This article in PoC||GTFO is a “quick-start” style guide for reversing engineering embedded systems. The goal is to get the reader situated with the ARM Cortex M architecture as quickly as possible, so they can apply their other reversing experience to this platform.
This article in PoC||GTFO is a “quick-start” style guide for reversing engineering embedded systems. The goal is to get the reader situated with the MSP430 architecture as quickly as possible, so they can apply their other reversing experience to this platform.
Workshop on Embedded Systems Security: Perimeter-Crossing Buses: a New Attack Surface for Embedded Systems
Any channel crossing the perimeter of a system provides an attack surface to the adversary. Standard network interfaces, such as TCP/IP stacks, constitute one such channel, and security researchers and exploit developers have invested much eﬀort into exploring the attack surfaces and defenses there. However, channels such as USB have been overlooked, even though such code is at least as complexly layered as a network stack, and handles even more complex structures; drivers are notorious as a breeding ground of bugs copy-pasted from boilerplate sample code.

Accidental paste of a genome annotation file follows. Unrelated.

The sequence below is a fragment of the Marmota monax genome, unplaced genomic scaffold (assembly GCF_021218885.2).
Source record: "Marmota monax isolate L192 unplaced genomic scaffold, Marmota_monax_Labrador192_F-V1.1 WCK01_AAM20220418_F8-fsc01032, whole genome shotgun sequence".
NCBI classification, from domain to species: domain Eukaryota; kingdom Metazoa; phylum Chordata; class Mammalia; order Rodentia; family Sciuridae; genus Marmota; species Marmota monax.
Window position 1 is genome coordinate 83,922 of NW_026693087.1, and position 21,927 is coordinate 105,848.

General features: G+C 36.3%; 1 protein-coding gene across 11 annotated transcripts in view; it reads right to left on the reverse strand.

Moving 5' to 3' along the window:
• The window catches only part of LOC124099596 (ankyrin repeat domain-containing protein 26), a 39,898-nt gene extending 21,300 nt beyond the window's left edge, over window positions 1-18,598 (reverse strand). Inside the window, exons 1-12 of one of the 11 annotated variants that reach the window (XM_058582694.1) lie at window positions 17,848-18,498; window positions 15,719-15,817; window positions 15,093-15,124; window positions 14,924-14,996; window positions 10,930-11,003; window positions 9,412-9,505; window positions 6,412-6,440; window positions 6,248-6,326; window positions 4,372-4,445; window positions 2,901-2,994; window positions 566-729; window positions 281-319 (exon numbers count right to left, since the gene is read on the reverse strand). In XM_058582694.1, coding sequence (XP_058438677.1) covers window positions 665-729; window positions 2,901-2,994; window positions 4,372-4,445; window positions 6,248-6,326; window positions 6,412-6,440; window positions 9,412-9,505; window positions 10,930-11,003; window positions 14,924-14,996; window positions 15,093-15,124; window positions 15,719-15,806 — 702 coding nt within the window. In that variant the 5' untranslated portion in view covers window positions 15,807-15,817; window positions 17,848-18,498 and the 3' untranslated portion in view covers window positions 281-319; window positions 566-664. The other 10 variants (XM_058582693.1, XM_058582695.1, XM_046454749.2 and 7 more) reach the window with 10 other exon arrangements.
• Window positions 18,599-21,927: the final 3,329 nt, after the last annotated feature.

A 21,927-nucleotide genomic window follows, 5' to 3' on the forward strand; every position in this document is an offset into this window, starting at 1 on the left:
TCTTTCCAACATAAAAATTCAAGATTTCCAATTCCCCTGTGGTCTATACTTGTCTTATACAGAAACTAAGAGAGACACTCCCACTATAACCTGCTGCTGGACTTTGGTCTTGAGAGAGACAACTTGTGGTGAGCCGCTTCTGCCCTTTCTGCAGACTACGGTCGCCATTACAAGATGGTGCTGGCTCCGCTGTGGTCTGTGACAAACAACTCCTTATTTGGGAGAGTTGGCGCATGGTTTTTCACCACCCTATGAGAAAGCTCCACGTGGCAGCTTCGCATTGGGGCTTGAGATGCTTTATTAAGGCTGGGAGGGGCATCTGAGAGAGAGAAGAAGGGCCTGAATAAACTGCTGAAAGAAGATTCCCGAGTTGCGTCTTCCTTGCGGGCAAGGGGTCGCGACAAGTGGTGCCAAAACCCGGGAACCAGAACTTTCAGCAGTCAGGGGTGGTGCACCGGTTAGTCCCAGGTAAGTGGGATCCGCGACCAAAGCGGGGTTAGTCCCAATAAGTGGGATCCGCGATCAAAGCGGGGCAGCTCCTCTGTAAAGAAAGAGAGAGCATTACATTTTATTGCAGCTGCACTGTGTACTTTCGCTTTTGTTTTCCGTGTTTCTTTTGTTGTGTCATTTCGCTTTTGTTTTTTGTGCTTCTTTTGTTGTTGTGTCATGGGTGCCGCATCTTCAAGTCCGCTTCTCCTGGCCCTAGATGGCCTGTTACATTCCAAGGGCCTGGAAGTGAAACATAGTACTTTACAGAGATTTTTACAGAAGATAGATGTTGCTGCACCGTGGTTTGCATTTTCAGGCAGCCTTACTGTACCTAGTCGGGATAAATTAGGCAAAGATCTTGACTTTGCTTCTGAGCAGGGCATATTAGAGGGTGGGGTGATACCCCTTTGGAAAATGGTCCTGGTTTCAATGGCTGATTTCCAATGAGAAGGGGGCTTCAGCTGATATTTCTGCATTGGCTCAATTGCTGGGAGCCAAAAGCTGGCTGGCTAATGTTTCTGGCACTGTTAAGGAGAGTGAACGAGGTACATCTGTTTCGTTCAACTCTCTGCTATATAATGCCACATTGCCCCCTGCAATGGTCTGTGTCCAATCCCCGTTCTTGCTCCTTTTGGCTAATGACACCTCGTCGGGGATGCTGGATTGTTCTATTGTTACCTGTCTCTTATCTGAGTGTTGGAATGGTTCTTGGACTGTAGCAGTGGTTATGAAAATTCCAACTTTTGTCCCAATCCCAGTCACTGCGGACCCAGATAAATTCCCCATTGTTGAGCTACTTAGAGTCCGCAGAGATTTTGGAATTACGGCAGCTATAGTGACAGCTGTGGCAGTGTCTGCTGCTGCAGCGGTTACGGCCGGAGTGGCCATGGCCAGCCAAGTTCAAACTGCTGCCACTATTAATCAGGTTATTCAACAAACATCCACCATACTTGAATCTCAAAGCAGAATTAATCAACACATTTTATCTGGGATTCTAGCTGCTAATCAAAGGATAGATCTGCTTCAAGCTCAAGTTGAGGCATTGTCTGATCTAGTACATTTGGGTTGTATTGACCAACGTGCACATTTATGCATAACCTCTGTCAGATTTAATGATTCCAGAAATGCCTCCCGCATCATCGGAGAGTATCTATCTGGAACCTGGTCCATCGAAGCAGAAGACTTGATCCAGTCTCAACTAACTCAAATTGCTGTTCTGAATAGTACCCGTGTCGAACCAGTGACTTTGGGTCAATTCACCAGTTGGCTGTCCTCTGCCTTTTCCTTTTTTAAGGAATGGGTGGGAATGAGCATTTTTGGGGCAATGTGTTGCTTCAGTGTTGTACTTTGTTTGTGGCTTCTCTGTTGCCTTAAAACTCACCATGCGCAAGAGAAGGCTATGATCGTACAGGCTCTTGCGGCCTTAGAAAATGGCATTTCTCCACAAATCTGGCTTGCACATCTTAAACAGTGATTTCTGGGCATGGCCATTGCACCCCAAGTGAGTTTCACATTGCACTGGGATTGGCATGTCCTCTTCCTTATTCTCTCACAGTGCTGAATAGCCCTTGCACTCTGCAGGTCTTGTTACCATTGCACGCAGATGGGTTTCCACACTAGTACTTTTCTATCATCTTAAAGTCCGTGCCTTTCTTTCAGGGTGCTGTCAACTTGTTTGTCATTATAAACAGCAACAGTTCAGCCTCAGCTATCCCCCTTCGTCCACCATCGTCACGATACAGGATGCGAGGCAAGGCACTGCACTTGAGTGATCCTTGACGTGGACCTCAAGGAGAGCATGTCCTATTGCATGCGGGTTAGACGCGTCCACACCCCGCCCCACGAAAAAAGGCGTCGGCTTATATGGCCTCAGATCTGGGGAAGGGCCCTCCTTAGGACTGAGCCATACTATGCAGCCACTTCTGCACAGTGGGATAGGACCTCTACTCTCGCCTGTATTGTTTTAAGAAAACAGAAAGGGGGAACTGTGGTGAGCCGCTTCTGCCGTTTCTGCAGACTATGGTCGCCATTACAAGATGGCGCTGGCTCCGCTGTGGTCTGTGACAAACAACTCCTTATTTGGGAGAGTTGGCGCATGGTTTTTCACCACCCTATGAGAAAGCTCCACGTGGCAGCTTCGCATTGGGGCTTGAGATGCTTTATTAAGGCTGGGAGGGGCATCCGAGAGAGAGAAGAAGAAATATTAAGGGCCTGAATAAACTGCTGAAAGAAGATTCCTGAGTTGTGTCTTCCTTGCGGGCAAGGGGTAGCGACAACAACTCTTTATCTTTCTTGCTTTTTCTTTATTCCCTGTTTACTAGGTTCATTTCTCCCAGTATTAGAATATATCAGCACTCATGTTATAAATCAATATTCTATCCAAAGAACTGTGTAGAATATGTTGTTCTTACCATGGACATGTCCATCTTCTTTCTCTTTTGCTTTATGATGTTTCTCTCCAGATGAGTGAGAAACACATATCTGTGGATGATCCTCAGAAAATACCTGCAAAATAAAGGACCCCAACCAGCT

USENIX Workshop on Offensive Technologies: Packets in Packets: Orson Welles’ In-Band Signaling Attacks for Modern Radios
Presents methods for injecting raw frames at Layer 1 from within upper-layer protocols by abuse of in-band signaling mechanisms common to most digital radio protocols. This packet piggy-backing technique allows attackers to hide malicious packets inside packets that are permitted on the network.
Hawaii International Conference on System Sciences/IEEE Computer Society: Api-do: Tools for Exploring the Wireless Attack Surface in Smart Meters
Security is critical for the wireless interface offered by soon-to-be-ubiquitous smart meters; if not secure, this technology provides an remotely accessible attack surface distributed throughout many homes and businesses. History shows, however, that new network interfaces remained brittle and vulnerable (although believed otherwise) until security researchers could thoroughly explore their attack surface.